From soft soap to hard knocks
RADIO REVIEW:HE HAS BEEN chided for his soft-soap approach, but Ryan Tubridy seemed to reveal a harder side to his on-air persona last week. While presenting Wednesday’s show (Tubridy, 2FM, weekdays) from Clonakility, in Co Cork, he apparently set about teaching the pupils in his audience lessons from the school of hard knocks.
Never meet your heroes, for one: when he asked students in fancy dress who they were supposed to be, one girl replied that she had come as the presenter, because he was her “idol”. His reply was enough to break the heart of any hero-worshipping youngster: “And do I look as geeky as you?”
A few minutes later he was at it again, this time apparently taunting a little girl. “Do you know what we’re doing for the [Late Late] Toy Show?” he asked sweetly, only to dash her hopes with a curt “I can’t tell you.” Of course, Tubridy wasn’t really being horrid to his fans, merely joshing around, his mock cruelty and backchat indicating his ease with them.
But it was about as sharp as proceedings got in a show that seems consistently drawn to the good-naturedly bland. There were upbeat items about local attractions such as Michael Collins-themed historical tours and the town’s famed black pudding, but while the presenter and his roadshow audience sounded as if they were having a jolly old time of it, the magic of the occasion was lost over the airwaves. The show’s costume theme, which is part of 2FM’s Dress Up for Barnardos campaign, was similarly redundant, the wireless not being renowned as a visual medium.
Tubridy’s manner may be too pally at times, but a bigger problem is that his items lack colour and span the spectrum from grey to beige, if one will excuse the visual reference. The closest Wednesday’s show got to a big name was Jessica Lawlor, the girlfriend of the Irish soccer player Stephen Ireland, who, for all her likeability, also lent an air of D-list pointlessness to proceedings.
In the face of such tepid fare, it is hardly surprising that even the habitually chipper Tubridy, whose natural affability should be an asset, showed signs of despair. Having persuaded a local principal to excuse some pupils from homework for the night, he initially sounded an elated note. “See what I did there? Sometimes it’s cool being an adult,” he said. “But not always. It can sometimes be depressing.”
Across the band, Ray D’Arcy commanded his mid-morning berth (The Ray D’Arcy Show, Today FM, weekdays) with a confidence that bordered on cocksure, striking up a relaxed chemistry with contrasting guests throughout the week. He swapped saucy banter with Paul O’Grady, drawing out raucous anecdotes from the British entertainer’s past as a drag queen, Lily Savage, while covering sombre topics such as the appalling legacy of Jimmy Savile, whom O’Grady had encountered. It helped that O’Grady had a gift for the striking turn of phrase. “I’ve legs like two Woodbines hanging out of the packet,” he said of his host’s observation that he had “a good set of pins”.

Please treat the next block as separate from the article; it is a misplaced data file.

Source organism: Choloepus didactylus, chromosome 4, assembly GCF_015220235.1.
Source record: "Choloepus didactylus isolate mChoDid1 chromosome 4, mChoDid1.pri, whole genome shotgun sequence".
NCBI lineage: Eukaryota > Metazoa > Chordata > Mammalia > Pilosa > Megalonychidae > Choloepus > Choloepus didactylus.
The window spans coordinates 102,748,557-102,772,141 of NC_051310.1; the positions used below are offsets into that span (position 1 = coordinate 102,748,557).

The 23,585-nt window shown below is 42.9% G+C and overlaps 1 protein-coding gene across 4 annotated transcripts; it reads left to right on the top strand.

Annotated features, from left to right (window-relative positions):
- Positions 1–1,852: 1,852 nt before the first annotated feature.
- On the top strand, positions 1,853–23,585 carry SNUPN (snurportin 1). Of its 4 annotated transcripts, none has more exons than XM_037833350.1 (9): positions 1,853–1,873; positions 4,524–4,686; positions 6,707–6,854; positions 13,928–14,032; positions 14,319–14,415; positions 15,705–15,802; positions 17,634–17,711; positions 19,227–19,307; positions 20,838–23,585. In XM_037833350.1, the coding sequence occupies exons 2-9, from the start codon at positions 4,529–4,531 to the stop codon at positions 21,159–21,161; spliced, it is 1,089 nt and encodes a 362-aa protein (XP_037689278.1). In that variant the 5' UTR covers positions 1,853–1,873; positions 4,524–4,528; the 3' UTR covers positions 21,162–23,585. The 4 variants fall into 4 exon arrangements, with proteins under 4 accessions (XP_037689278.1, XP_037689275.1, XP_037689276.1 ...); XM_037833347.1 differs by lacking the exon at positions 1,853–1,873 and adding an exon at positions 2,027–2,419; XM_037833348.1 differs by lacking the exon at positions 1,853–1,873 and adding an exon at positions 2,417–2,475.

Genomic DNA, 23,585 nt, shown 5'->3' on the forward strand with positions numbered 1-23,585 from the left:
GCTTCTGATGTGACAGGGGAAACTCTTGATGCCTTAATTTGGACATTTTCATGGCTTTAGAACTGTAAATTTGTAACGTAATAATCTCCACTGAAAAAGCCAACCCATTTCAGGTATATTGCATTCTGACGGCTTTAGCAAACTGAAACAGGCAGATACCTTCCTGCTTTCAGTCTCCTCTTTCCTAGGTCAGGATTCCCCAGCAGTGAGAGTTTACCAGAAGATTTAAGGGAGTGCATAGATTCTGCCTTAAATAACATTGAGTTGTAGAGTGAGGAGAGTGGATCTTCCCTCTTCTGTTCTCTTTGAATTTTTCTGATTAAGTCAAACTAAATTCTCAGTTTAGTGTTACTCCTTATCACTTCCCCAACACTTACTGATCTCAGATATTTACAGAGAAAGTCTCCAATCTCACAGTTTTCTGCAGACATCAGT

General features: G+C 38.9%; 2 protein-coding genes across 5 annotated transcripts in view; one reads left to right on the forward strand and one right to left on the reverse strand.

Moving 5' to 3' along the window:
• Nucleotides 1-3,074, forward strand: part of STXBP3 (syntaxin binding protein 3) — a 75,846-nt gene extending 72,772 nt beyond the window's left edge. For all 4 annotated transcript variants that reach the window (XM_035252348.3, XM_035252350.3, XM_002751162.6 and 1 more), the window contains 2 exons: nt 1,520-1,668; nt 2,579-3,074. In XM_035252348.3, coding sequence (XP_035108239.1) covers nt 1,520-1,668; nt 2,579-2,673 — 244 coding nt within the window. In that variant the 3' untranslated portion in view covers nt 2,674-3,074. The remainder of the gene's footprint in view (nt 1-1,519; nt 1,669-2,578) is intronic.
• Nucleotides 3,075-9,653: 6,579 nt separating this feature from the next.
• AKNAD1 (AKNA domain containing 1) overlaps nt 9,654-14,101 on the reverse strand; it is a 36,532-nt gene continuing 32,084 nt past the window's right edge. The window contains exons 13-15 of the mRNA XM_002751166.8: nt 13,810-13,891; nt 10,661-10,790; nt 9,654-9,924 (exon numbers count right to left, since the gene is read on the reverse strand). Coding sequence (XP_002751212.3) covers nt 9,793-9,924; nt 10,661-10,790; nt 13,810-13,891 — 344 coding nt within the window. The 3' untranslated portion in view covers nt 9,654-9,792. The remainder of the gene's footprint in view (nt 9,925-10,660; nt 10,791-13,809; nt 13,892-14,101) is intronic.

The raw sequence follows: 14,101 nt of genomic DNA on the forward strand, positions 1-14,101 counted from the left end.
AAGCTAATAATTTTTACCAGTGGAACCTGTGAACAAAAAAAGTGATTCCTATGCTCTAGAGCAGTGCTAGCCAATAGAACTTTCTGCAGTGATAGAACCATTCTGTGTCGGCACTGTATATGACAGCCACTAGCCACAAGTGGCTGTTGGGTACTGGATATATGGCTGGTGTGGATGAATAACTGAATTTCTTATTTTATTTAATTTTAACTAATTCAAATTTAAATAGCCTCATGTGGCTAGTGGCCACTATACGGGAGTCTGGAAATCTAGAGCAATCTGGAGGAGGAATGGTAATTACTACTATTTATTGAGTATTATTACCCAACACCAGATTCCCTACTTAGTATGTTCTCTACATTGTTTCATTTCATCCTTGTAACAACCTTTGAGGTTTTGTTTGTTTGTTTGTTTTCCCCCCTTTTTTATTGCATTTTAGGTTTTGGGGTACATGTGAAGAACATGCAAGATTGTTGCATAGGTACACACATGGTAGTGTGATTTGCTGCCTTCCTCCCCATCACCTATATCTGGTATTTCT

More notable was D’Arcy’s interview with the actor Stephen Rea, who bucked his downbeat public image by displaying a bone-dry wit not always evident from his rather earnest public image. On being told that Derry was named one of the best cities in the world to visit, he mischievously drawled that “it’s probably the second best to get out of”. Rea’s wry humour was especially welcome after his distressing account of his recent visit to a Syrian refugee camp in Jordan.
D’Arcy struck a deft balance between entertaining conversation and human-interest stories while talking to his rounded guests, but he lost his footing with less absorbing figures. An item with the comedian Andrew Maxwell was peppered with tedious single entendres. “I’m touched in a place that I’m not normally touched by other men,” said Maxwell of his fondness for Jason Mraz’s music. The conversation soon sounded like a self-congratulatory boys’ club.
It might have been coincidental, but the most captivating item of the week appeared on The Last Word (Today FM, weekdays), hosted by Matt Cooper, a presenter who so assiduously avoids blowing hot or cold that he resembles Derek Smalls, Spinal Tap’s “lukewarm water” bassist. Having spoken to the writer Colm Tóibín about his new novel, Cooper asked a final, unexpected question about why the writer, known as a scourge of low standards in high places, had defended the former Irish Nationwide boss Michael Fingleton.
Tóibín’s response was eloquent and counterintuitive. Aside from the fact that the banker had given the author his first mortgage – though at a higher-than-normal rate, apparently – he believed the personal opprobrium aimed at Fingleton and at Seán FitzPatrick, formerly of Anglo Irish Bank, smacked of bullying, particularly while the banking system that facilitated their cataclysmically greedy actions remained unchanged. He was suspicious when anyone was so universally “victimised”, saying it was “the last vestige” of his Catholic upbringing. Tóibín’s stance wasn’t entirely convincing – Cooper justifiably mused whether accountability didn’t matter more – but it was sincere and challenging. You don’t need to be nasty to be provocative.
Radio moment of the week
In the wake of Lance Armstrong’s downfall, Pat McQuaid, the Irish president of the world cycling body UCI, appeared on Today With Pat Kenny (RTÉ Radio 1, weekdays) to absolve himself and his organisation of culpability in failing to catch the drug cheat, delivering a masterclass in institutional evasiveness. The clincher came when Kenny wondered whether it had been right of the UCI to accept money from Armstrong, long suspected of doping. “If Robbie Keane offered the FAI €1 million to set up a footballing school,” McQuaid asked, “would the FAI be wrong to accept that?” As a spurious, self-justifying comparison, it was hard to beat.